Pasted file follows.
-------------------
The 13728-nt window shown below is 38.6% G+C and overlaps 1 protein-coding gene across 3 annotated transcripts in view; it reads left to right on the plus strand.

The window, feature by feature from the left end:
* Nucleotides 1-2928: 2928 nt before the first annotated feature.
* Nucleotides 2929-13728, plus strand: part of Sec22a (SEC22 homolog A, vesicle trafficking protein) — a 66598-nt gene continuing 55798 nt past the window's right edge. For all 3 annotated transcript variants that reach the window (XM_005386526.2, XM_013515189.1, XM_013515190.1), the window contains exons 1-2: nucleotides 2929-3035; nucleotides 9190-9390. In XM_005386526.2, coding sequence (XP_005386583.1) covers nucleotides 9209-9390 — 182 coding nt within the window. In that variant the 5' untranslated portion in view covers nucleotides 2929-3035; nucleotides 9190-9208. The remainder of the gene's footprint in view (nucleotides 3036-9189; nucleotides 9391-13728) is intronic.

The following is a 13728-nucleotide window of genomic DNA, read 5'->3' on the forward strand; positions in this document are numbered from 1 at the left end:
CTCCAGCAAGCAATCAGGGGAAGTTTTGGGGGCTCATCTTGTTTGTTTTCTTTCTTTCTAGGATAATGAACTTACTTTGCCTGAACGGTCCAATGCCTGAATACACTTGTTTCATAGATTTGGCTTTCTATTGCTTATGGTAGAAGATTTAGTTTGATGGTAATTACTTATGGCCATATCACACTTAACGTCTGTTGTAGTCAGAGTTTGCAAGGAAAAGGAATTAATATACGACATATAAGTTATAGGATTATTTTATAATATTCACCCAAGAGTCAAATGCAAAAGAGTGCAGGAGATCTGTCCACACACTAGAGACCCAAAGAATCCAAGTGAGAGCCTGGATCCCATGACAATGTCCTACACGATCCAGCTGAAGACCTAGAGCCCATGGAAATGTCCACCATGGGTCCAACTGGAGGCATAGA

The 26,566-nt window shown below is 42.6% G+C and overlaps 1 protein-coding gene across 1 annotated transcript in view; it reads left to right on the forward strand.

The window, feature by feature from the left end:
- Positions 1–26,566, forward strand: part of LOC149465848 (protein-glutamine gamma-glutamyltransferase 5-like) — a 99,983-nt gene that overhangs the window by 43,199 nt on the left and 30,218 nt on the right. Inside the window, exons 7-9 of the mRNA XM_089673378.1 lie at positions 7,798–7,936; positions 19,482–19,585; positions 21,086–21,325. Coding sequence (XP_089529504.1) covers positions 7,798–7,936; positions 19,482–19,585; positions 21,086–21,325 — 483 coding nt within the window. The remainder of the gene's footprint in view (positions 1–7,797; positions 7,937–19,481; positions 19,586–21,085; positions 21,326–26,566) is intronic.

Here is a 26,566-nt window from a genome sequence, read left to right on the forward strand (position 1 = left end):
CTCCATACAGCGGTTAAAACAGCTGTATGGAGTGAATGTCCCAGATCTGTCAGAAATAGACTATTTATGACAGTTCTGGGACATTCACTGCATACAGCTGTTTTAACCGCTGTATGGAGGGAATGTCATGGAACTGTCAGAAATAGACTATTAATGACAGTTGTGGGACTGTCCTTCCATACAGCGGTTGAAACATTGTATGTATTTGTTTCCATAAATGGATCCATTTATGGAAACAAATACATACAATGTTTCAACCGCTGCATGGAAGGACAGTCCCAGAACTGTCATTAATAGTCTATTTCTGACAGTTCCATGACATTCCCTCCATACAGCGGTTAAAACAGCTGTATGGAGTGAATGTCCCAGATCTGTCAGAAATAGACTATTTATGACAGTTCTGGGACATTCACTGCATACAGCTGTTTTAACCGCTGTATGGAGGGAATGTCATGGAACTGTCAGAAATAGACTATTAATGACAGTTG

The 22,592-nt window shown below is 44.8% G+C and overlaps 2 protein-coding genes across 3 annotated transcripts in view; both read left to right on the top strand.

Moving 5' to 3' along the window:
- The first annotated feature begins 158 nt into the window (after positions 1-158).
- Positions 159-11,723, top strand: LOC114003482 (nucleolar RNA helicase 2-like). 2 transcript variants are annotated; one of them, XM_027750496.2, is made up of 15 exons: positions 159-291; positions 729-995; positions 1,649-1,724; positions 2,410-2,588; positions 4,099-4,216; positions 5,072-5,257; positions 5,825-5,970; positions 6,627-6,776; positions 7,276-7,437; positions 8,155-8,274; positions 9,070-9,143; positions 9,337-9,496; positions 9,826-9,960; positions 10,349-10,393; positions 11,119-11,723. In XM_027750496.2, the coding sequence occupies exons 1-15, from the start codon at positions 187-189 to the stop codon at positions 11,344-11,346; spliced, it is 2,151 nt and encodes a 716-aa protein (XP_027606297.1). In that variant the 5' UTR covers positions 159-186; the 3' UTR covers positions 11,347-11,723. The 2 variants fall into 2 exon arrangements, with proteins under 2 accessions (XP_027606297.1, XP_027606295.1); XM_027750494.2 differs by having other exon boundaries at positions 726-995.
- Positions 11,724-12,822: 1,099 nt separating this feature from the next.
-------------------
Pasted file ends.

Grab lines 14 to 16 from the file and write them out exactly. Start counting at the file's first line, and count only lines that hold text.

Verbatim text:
- The first annotated feature begins 158 nt into the window (after positions 1-158).
- Positions 159-11,723, top strand: LOC114003482 (nucleolar RNA helicase 2-like). 2 transcript variants are annotated; one of them, XM_027750496.2, is made up of 15 exons: positions 159-291; positions 729-995; positions 1,649-1,724; positions 2,410-2,588; positions 4,099-4,216; positions 5,072-5,257; positions 5,825-5,970; positions 6,627-6,776; positions 7,276-7,437; positions 8,155-8,274; positions 9,070-9,143; positions 9,337-9,496; positions 9,826-9,960; positions 10,349-10,393; positions 11,119-11,723. In XM_027750496.2, the coding sequence occupies exons 1-15, from the start codon at positions 187-189 to the stop codon at positions 11,344-11,346; spliced, it is 2,151 nt and encodes a 716-aa protein (XP_027606297.1). In that variant the 5' UTR covers positions 159-186; the 3' UTR covers positions 11,347-11,723. The 2 variants fall into 2 exon arrangements, with proteins under 2 accessions (XP_027606297.1, XP_027606295.1); XM_027750494.2 differs by having other exon boundaries at positions 726-995.
- Positions 11,724-12,822: 1,099 nt separating this feature from the next.